The wall near Tijuana and San Diego
The border wall near San Diego Bulla

Border Patrol authorities said San Diego continues to see a large increase in unlawful border crossings in May, as the county becomes a main route amid migratory shifts in the U.S.

Concretely, Chief Patrol Agent Patricia McGurk-Daniel said agents apprehended over 8,300 migrants from 66 countries in the first week of the month, a higher rate than April's 37,000 encounters. Figures provided by the officials also include 153 unaccompanied minors, 23 rescues and 27 human smuggling events interdicted.

San Diego County Supervisor Jim Desmond said agents are overwhelmed, according to Border Report. "One of the other things we are seeing in San Diego County is boat landings, boats just being beached up on our beaches — about four per week, and about a dozen people jump into a neighborhood. We don't know who they are, where they are going or what their intentions are."

Desmond was also critical of funds being used in a drop-off site that was "open for four months" and closed in February after not receiving additional funds from the county. "Border Patrol was Uber for the migrants; we became the travel agents," Desmond said, considering the NGO that operated the site used some of the funds to buy airline tickets to help migrants get to their final destinations.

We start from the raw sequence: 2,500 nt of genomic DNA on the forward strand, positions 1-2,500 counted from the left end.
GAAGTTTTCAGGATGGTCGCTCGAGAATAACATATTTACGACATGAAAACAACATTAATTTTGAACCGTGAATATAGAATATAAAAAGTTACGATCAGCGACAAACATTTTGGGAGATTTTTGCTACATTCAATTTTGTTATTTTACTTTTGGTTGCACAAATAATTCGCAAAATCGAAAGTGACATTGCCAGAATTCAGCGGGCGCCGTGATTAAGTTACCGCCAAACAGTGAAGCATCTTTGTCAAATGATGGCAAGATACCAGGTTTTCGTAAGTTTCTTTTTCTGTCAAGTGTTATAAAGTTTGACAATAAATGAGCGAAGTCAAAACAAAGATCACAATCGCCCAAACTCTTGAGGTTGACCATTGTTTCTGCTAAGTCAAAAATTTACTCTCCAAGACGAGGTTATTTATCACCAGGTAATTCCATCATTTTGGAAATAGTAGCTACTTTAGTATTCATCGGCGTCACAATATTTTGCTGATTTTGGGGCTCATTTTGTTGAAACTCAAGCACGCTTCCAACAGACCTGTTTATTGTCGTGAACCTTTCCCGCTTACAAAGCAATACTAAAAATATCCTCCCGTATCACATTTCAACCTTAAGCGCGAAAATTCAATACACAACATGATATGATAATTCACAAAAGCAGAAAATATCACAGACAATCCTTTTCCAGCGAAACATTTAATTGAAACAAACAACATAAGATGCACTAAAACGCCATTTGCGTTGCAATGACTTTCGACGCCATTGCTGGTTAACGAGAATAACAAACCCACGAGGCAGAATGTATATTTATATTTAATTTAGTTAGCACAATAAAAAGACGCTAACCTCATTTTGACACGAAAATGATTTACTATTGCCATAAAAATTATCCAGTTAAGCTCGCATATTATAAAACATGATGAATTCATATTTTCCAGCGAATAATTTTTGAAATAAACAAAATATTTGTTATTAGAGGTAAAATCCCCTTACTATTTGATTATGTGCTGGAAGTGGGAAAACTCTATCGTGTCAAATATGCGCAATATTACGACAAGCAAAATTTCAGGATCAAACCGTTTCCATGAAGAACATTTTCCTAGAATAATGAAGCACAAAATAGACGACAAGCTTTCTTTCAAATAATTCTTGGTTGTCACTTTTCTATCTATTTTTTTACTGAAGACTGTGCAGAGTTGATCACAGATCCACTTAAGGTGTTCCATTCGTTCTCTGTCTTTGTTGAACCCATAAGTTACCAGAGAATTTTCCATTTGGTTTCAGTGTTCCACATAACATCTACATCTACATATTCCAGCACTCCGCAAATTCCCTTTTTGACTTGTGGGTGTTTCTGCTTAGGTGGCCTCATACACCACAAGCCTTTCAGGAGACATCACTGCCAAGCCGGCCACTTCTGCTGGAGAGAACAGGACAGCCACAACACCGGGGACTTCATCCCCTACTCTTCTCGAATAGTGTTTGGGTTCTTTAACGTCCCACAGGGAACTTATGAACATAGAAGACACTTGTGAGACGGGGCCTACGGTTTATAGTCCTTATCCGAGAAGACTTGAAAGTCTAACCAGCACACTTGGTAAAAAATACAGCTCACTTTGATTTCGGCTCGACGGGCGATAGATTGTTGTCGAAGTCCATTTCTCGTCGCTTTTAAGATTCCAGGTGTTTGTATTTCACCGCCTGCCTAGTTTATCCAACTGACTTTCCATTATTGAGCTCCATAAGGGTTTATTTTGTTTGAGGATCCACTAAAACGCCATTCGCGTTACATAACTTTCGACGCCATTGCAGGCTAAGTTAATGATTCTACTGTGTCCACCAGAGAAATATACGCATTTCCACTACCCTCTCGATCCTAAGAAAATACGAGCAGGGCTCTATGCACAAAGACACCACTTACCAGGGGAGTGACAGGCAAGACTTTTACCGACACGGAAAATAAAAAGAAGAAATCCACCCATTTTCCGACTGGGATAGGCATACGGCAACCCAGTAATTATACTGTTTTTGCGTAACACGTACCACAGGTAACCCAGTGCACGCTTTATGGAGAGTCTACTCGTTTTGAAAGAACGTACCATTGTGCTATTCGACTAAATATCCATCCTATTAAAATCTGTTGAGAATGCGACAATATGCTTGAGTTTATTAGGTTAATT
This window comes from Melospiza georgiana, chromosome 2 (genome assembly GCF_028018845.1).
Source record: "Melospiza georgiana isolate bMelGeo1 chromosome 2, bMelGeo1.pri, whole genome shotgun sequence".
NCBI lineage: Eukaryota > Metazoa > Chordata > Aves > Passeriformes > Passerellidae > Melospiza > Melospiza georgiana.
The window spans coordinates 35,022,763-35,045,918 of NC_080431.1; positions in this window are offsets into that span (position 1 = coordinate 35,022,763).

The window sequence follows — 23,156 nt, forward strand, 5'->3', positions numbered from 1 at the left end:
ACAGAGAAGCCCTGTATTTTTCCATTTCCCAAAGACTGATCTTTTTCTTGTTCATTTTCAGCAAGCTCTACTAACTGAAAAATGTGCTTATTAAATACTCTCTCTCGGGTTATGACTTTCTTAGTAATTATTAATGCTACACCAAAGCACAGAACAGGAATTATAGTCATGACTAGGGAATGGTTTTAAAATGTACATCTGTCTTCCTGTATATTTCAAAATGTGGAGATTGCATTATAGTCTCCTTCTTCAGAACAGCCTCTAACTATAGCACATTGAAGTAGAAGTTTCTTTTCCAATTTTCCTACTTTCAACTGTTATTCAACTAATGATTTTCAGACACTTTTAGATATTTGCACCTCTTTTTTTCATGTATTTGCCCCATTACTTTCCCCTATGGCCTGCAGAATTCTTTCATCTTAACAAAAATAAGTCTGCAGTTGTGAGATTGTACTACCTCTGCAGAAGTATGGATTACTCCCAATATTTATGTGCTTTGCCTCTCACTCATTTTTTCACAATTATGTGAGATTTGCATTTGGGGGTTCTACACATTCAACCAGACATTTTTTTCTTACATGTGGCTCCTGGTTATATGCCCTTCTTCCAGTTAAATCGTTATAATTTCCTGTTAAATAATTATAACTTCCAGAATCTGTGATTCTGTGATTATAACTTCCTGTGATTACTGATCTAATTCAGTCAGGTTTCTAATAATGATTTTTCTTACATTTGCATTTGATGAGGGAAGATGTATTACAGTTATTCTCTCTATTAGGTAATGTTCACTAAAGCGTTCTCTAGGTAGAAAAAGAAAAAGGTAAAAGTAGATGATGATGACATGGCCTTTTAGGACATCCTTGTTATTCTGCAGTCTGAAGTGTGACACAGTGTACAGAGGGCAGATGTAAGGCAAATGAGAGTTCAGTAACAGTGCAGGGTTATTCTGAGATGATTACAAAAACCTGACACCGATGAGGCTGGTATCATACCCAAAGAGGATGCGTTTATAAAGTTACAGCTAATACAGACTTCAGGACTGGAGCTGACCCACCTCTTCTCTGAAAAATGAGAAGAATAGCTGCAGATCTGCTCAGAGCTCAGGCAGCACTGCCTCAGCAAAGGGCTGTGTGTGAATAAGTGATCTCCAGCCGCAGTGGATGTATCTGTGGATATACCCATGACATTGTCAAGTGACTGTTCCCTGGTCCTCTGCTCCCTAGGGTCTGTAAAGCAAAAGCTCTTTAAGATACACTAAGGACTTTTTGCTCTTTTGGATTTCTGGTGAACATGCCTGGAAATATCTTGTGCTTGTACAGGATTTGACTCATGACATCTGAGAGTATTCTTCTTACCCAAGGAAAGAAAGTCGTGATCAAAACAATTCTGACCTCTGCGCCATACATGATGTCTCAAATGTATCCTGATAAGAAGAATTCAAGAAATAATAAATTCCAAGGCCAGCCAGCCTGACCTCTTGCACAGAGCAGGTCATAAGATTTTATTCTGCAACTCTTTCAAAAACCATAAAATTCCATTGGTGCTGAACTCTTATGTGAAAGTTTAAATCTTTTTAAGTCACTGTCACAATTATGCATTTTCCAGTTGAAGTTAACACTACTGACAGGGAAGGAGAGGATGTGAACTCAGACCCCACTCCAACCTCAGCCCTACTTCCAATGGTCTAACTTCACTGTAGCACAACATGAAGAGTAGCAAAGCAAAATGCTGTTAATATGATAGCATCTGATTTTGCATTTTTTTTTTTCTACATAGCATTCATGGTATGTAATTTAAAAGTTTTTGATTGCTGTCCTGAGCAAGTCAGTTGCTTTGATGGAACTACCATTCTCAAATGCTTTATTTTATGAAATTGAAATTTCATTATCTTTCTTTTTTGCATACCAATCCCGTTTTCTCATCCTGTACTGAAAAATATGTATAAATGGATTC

"We should be securing or at least allowing our Border Patrol agents resources so they can properly vet people," he said. "I think that money should be spent on the vetting of people and securing our beaches so we don't have boats just dropping off."

The increased encounters comes as California and Arizona become immigration hotspots as smugglers turn away from Texas and seek paths of less resistance following an increased crackdown by the Greg Abbott administration.

San Diego is currently seeing the largest amount of apprehensions (something that hadn't happened since the 1990s) but Arizona still leads the country in the area this fiscal year.

As mentioned, San Diego recorded over 37,000 encounters in April, but its tally amounts to about 222,000 in fiscal year 2024 (which started in October), 150,000 fewer than Tucson, Arizona. Texas' Del Rio came in third with just under 205,000, while El Paso was fourth with 180,738, according to figures provided by NewsNation.

However, migration to the U.S. has decreased at a general level over the past month, something that has been mostly attributed to actions by the Mexican government, rather than Texas.

At the request of the U.S., the country is using military patrols and highway checkpoints, intercepting roughly 8,000 U.S.-bound migrants per day, according to officials from both countries.

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